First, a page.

repeatedly assured throughout the procurement process of Defra’s
commitment to PFI credits. To be informed now, after the granting of
planning consent and the decision of the government not to call in the
planning application for a public inquiry, that the funding commitment
is being withdrawn is frankly baffling and disappointing.”

Adding that the procurement process for Allerton Waste Recovery Park
had been going on for more than five years, Weighell voiced surprise
at the fact that “at no stage in that period…has any issue been raised
by the government”.

“To make this unexpected announcement, without consulting us and
without warning, is extremely disappointing”, he added.

However, the council emphasised that the decision does not
‘necessarily’ signal the end of the scheme and that they will ‘examine
all the options available to [them]’.

Bradford and Calderdale Councils also voiced surprise at the decision,
saying that the withdrawal of the funds will have a ‘big negative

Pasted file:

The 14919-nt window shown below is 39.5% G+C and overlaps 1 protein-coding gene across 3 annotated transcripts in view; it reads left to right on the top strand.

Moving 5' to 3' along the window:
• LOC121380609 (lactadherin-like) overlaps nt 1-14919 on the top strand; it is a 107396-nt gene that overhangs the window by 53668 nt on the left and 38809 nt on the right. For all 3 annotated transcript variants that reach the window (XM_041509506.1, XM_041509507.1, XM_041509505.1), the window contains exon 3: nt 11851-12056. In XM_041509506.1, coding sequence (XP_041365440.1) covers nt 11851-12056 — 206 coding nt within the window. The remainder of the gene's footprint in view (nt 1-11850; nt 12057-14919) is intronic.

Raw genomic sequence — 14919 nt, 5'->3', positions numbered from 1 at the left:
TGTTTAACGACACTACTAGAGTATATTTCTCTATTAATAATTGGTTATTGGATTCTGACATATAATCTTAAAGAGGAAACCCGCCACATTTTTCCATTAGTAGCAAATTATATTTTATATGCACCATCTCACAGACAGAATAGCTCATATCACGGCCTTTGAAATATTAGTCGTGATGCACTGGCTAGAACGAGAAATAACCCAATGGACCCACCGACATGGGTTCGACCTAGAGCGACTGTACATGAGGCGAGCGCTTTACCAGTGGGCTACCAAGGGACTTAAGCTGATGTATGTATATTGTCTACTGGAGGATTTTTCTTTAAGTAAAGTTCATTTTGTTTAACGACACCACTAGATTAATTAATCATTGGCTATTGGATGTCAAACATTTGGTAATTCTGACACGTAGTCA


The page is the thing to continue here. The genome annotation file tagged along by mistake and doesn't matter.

impact’ on the planned waste treatment plant in Bowling Back Lane,

The 193,000 tonne facility was expected to be built by preferred
bidder Pennine Resource Recovery (PRR) in the hopes of delivering ‘at
least 50 per cent recycling by 2020 and divert at least 90 per cent of
our waste away from landfill’.

‘Massive blow’

Bradford Council’s Executive Member for Environment, Sport and
Sustainability, Andrew Thornton, said: “This is a massive blow that
jeopardises the delivery of an important project which would have
resulted in major long-term cost savings for council tax payers in
both local authorities. We are currently assessing the impact of
losing £62.1 million of PFI credits on the affordability of the

“The PFI credit contribution was intrinsic to the scheme and Defra has
been involved every step of the way. The government had not given us
any indication that these PFI credits would not be available and we
are just a few months away from starting construction on site.”

Leader of Calderdale Council, Tim Swift added: “We are shocked to hear
of this decision. It threatens the entire project, and the jobs and
benefits it would bring to the people of Bradford and Calderdale. We
are urgently trying to establish what this means for our local area.”

Members of Merseyside Recycling and Waste Authority have said that